Ignorance in Power

I’ve been reading some great commentary on how the establishment is utterly baffled by, and derisively hostile to, the rise of populist movements that appear to reject some of its core positions. Glenn Greenwald’s commentary on the topic is particularly excellent. There are a lot of narratives about who the establishment is and who is anti-establishment that need to be examined.

“The establishment” is a handy shortcut to generalize about the status quo, the political, economic, and social authorities established within it, and people who support all this. Elites are people who have significant influence on the establishment and benefit most from it. There are also people with less influence who nevertheless identify with and strongly defend the status quo and its elites because their life is so tied to it.

The fact that bad solutions are popular does not mean there is not a problem. The fact that so many people demand some kind of different situation does not simply mean that there are a lot of ignorant people, but it could show how many people are negatively impacted by the current situation.

The fact is, everyone is ignorant to some degree. Some are more ignorant than others, and some are more willfully ignorant. I would say that many people have been trained to be ignorant to some extent. It provides little value to the establishment for the average person to be a thoughtful citizen of the world. What kind of power would one have without ignorant masses to rule over? Many people in various social situations see the success of others depending less on how much they study, and more on who they know. Will getting good grades, analyzing global news, and writing insightful commentary be more likely to lead to a stable living than impressing the right people? What if the right people to know are impressed by displays of disdain for for eggheads and experts? How many people who go to college are actually more interested in learning than in credentials and contacts? Ignorance is rampant among elites. Many do not understand how life is for most people primarily because they do not want to know.

The narrative that people reject the status quo simply because they are ignorant low-class racists does a lot of service for the establishment. It implies that the status quo must be working pretty well, because only awful people are against it. It directs people away from asking how many people are poor, desperate, and looking for scapegoats because the status quo has utterly failed to deliver on lifelong promises or even to deliver basic stability. It also hides how racist the establishment itself can be.

The Trump campaign runs on outrageous statements about putting things back the way they used to be, barely concealed hostility toward minorities who step out of their prescribed places, and overt hostility toward anyone who opposes the campaign. Supporting Trump means being at least racist enough to not care how minorities have to suffer while “we get our country back.” Donald Trump is hardly outside the establishment. He was born into wealth and has had a life of turning his wealth into greater prestige that nets him more money. He has continually benefited from a system that he mainly criticizes for not being hard enough on outsiders. Trump was still in with the New York elite during and after the time he called for all-but lynching a group of black teenagers who were accused of raping a white woman based on flimsy evidence – men who were later proven not guilty by DNA testing.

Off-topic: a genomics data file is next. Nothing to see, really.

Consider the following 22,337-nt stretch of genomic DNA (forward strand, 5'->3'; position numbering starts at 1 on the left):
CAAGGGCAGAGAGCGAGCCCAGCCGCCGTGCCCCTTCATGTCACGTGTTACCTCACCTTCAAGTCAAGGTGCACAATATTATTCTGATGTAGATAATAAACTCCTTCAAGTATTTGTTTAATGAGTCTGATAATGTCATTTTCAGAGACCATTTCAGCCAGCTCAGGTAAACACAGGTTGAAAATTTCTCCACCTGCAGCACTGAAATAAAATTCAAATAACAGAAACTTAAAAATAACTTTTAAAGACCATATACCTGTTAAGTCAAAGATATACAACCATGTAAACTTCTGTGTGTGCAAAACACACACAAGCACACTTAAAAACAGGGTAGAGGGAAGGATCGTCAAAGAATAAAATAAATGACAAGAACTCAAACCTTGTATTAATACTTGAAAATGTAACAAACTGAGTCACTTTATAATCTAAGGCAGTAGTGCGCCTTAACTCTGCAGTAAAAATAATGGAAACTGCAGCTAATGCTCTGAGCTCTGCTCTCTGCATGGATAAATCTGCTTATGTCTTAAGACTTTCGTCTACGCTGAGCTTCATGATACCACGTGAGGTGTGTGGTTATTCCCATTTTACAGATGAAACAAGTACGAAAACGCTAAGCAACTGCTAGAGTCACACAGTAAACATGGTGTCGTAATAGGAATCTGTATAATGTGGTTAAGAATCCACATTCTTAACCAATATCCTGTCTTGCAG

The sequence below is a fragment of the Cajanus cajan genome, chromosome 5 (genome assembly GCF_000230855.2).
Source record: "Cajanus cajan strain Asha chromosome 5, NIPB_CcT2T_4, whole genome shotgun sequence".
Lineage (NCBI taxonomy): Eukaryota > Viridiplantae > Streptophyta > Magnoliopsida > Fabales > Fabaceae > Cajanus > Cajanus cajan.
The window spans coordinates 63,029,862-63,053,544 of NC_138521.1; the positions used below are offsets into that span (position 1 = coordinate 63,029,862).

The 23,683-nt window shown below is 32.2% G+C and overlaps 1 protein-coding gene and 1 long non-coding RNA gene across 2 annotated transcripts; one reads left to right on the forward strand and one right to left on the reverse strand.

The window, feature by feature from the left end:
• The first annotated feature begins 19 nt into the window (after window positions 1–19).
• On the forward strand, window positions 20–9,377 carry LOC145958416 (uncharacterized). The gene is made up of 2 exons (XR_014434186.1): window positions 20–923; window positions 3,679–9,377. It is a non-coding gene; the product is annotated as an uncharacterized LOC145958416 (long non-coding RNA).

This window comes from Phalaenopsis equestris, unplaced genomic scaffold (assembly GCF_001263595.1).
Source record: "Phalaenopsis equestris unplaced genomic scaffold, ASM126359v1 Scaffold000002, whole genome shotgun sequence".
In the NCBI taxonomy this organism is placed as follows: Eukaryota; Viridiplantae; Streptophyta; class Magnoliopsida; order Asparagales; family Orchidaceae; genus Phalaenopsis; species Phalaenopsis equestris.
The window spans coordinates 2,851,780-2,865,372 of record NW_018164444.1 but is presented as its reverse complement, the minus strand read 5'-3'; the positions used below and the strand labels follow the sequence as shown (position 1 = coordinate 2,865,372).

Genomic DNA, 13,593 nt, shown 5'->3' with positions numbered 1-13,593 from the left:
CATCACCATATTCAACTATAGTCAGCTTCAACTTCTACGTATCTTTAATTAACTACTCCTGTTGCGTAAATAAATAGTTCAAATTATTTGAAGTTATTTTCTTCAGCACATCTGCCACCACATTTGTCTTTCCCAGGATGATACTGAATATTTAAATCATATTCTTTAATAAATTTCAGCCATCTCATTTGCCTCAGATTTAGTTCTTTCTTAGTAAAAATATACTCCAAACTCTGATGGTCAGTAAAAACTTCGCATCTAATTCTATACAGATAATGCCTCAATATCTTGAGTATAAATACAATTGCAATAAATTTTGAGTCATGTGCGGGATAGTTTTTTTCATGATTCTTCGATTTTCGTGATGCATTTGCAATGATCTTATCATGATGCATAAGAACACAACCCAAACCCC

The elites who pretend to be against elitism probably believe in what they do and believe that things will be better with them in charge. What they are really doing is managing potential revolt and directing its anger against relatively powerless groups of people they are willing to write off as sacrifices. Donald Trump has for decades been in the business of talking himself up so people will support his schemes, and him running for president seems no different. A lot of people who claim to know what they are doing have caused serious harm to numerous people. Donald “Trust Me” Trump in political office would be one of them, and the harm he would do would almost certainly be immense.

A complete disregard for expertise is not rational. People who spend their lives examining particular issues are at least worth hearing. When people reject modern medicine, deny climate change, or insist on clear historical falsehoods, they are usually not really being skeptical. They may be deciding what to believe based on how they feel about the people speaking. If they feel more in common with someone who argues a certain way, that will substitute for critical examination of arguments and evidence. Cultural affinity becomes a shortcut for thinking.

To really change the status quo, to really have a smarter and more secure world, is a worthwhile goal. It can only happen if people refuse to be willfully ignorant, make a serious effort to understand what other people experience, try to have some grasp of the complex nature of human relations, and embrace what truly does lead to progress – a commitment to liberty for all individuals and a commitment to continually examining the nature of social relations. Those for whom personal power is too entangled with their view of progress, and those who simply prefer power over others, can get out of the way.

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